Venice – Amsterdam-based design, art and architecture diffuser, the European Cultural Centre (ECC), is a platform for reflection, research and interdisciplinary encounters across the fields of visual art, dance, performance, theatre, music, literature, architecture, and more. At a time when Europe, like much of the world, is experiencing a resurgence of intolerance and extremism, the ECC has mounted two large exhibitions in Venice (11 May - 24 November) that emphasise heterogeneity and diversity of point of view.
VENICE DESIGN 2019 and Personal Structures - Identities offer a snapshot of global creative communities, witness a moment in history and ask viewers to look at the world through eyes other than their own.
In its fourth edition at the Palazzo Michiel, VENICE DESIGN 2019 presents 71 projects from 30 countries, a panorama of multidisciplinary approaches and practices from fashion to furniture and technology that shed light on design's role in the world today.
'Some consider design a provocative tool, while others propose alternatives to improve human well-being or environmental issues,' said the ECC's Anaïs Hammoud. 'Without forgetting design's playfulness and interactivity, the common driving force of the projects is to transcend and challenge our usual realities.'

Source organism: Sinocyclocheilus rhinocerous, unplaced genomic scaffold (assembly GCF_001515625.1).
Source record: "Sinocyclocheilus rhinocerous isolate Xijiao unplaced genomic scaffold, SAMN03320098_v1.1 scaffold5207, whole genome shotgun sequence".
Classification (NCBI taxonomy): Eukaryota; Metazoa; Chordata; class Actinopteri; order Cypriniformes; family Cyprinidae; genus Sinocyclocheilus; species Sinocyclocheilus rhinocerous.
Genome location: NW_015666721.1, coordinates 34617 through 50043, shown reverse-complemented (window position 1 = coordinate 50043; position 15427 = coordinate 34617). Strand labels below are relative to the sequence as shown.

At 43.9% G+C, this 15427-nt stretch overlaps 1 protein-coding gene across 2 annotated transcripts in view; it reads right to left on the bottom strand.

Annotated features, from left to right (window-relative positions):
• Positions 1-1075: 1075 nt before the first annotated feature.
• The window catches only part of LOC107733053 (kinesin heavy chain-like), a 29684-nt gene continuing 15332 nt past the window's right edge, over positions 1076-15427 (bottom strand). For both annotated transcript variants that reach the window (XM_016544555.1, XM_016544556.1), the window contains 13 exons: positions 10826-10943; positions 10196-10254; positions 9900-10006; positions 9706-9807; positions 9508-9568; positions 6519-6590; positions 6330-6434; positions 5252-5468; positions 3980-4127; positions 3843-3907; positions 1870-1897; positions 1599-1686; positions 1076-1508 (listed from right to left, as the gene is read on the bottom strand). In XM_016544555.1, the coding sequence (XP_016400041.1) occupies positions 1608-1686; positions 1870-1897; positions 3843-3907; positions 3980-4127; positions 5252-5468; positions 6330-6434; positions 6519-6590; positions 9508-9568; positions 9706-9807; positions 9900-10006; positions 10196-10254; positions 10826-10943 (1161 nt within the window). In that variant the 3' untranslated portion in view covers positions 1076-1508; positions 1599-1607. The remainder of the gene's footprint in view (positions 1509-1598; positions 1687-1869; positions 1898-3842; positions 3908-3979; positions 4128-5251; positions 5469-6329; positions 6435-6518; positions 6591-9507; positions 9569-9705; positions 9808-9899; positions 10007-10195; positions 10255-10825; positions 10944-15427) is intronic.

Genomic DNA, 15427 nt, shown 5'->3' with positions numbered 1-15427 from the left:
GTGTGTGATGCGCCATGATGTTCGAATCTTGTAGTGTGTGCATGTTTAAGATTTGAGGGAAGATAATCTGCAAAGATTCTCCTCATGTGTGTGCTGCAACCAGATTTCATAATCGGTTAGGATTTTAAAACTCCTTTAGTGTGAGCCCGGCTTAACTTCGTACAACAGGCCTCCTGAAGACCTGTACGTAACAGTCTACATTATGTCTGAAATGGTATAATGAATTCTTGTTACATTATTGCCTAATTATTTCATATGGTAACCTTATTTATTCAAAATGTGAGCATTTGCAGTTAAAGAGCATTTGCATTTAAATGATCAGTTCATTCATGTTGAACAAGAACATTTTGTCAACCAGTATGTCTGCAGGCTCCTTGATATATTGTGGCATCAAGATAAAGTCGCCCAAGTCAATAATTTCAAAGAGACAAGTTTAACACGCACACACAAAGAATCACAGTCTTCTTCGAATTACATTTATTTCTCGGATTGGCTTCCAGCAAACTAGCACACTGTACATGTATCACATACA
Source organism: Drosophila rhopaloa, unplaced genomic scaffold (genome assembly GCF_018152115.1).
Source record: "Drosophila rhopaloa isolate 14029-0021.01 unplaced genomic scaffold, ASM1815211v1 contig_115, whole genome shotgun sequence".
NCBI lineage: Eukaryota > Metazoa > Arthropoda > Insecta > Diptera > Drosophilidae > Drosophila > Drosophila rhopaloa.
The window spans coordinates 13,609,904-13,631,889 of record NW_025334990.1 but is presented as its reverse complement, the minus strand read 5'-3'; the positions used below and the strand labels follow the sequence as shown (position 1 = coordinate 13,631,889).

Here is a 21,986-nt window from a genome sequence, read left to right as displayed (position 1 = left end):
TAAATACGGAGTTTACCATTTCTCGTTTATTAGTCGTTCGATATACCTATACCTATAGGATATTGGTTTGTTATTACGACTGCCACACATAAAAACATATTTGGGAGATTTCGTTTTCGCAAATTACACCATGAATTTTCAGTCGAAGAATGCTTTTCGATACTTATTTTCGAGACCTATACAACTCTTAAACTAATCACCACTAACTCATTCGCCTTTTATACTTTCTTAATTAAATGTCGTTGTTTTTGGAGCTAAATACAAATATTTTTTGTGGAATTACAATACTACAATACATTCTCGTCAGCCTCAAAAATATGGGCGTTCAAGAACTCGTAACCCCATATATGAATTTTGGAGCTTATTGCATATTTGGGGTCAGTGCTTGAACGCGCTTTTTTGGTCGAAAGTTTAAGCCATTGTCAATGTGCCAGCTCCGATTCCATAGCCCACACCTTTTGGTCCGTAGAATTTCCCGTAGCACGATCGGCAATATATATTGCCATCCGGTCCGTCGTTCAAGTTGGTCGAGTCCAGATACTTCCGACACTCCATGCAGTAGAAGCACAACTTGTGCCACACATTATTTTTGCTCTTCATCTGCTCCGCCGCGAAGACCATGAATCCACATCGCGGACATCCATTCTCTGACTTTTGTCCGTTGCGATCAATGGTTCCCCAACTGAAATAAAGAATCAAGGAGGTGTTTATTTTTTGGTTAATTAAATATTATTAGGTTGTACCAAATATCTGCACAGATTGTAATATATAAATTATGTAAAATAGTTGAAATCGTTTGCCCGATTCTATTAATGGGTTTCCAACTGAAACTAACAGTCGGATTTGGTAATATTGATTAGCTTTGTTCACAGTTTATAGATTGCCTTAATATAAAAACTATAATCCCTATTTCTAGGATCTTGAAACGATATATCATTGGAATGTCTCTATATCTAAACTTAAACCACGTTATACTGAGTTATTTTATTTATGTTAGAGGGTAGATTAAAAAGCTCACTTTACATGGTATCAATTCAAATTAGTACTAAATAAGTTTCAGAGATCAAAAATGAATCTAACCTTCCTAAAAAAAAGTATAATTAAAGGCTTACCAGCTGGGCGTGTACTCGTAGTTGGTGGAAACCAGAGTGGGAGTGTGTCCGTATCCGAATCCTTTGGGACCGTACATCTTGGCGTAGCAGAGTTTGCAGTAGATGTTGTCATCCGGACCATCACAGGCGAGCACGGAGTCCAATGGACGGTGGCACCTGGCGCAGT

Personal Structures is a creative platform inaugurated in 2002 and in its fifth edition in Venice, where artists explore different perspectives without prejudice. Dispersed amongst the Palazzo Bembo, Palazzo Mora and the Giardini della Marinaressa, it brings together emerging and established artists, the self-taught and art academies who are working across video, sculpture, photography, site-specific installations and other media to address the themes of 'time, space and existence', cultural identity, the body, religion and sexuality.
'Back in 2002, we noticed that what we would consider logical is not universal and that these points of view that don't conform to our own are interesting and need a platform,' said ECC Italy's Sara Danieli. This year, the show features work ranging from Roman Opalka's documentation of the passage of time; Purvis Young's sorting of the 'problems of the world'; and Erin Genia's 'Acoustic Tipi', a call for unity around ecological decline.
Next year, the ECC will present Time Space Existence, the ECC's next architecture biennial in Venice while Public Architecture - Future for Europe will go up at the Moscow Architecture State Museum.
'The European Cultural Centre reflects on the dynamics of European culture and influences,' said the ECC's Valeria Romagnini. 'The role of creative and critical thinking, fostered by arts and cultural activities, plays a key role if citizens are to regain trust in Europe. The Venice venue offers a unique meeting place to explore, experience, document and present cultural togetherness.'